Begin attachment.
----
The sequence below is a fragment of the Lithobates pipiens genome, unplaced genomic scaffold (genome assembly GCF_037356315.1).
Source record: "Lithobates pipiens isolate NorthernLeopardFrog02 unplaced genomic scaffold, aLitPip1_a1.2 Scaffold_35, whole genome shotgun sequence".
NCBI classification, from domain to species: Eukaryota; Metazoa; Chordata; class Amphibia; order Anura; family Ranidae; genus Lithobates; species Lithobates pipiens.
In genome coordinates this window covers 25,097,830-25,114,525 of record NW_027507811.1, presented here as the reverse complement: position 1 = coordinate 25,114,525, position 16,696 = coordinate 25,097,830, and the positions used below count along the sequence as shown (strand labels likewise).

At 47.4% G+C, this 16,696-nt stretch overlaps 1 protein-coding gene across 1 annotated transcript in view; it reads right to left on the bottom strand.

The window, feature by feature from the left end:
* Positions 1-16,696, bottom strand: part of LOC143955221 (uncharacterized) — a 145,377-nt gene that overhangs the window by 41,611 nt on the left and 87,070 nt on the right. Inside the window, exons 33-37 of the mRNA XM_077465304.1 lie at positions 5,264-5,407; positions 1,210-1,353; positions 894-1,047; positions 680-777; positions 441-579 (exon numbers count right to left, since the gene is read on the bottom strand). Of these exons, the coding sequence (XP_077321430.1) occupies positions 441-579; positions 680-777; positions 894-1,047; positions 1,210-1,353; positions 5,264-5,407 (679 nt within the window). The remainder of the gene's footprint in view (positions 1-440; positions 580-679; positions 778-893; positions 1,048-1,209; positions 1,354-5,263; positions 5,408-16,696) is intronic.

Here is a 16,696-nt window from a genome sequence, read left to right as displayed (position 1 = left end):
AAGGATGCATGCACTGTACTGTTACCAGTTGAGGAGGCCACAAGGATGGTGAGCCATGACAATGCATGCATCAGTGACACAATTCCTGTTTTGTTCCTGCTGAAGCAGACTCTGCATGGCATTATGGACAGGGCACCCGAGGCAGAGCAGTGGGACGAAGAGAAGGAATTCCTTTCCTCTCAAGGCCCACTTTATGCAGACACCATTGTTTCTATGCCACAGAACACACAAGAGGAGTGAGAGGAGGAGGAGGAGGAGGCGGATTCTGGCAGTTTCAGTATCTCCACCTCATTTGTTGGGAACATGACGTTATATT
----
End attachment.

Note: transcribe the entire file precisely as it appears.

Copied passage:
The sequence below is a fragment of the Lithobates pipiens genome, unplaced genomic scaffold (genome assembly GCF_037356315.1).
Source record: "Lithobates pipiens isolate NorthernLeopardFrog02 unplaced genomic scaffold, aLitPip1_a1.2 Scaffold_35, whole genome shotgun sequence".
NCBI classification, from domain to species: Eukaryota; Metazoa; Chordata; class Amphibia; order Anura; family Ranidae; genus Lithobates; species Lithobates pipiens.
In genome coordinates this window covers 25,097,830-25,114,525 of record NW_027507811.1, presented here as the reverse complement: position 1 = coordinate 25,114,525, position 16,696 = coordinate 25,097,830, and the positions used below count along the sequence as shown (strand labels likewise).

At 47.4% G+C, this 16,696-nt stretch overlaps 1 protein-coding gene across 1 annotated transcript in view; it reads right to left on the bottom strand.

The window, feature by feature from the left end:
* Positions 1-16,696, bottom strand: part of LOC143955221 (uncharacterized) — a 145,377-nt gene that overhangs the window by 41,611 nt on the left and 87,070 nt on the right. Inside the window, exons 33-37 of the mRNA XM_077465304.1 lie at positions 5,264-5,407; positions 1,210-1,353; positions 894-1,047; positions 680-777; positions 441-579 (exon numbers count right to left, since the gene is read on the bottom strand). Of these exons, the coding sequence (XP_077321430.1) occupies positions 441-579; positions 680-777; positions 894-1,047; positions 1,210-1,353; positions 5,264-5,407 (679 nt within the window). The remainder of the gene's footprint in view (positions 1-440; positions 580-679; positions 778-893; positions 1,048-1,209; positions 1,354-5,263; positions 5,408-16,696) is intronic.

Here is a 16,696-nt window from a genome sequence, read left to right as displayed (position 1 = left end):
AAGGATGCATGCACTGTACTGTTACCAGTTGAGGAGGCCACAAGGATGGTGAGCCATGACAATGCATGCATCAGTGACACAATTCCTGTTTTGTTCCTGCTGAAGCAGACTCTGCATGGCATTATGGACAGGGCACCCGAGGCAGAGCAGTGGGACGAAGAGAAGGAATTCCTTTCCTCTCAAGGCCCACTTTATGCAGACACCATTGTTTCTATGCCACAGAACACACAAGAGGAGTGAGAGGAGGAGGAGGAGGAGGCGGATTCTGGCAGTTTCAGTATCTCCACCTCATTTGTTGGGAACATGACGTTATATT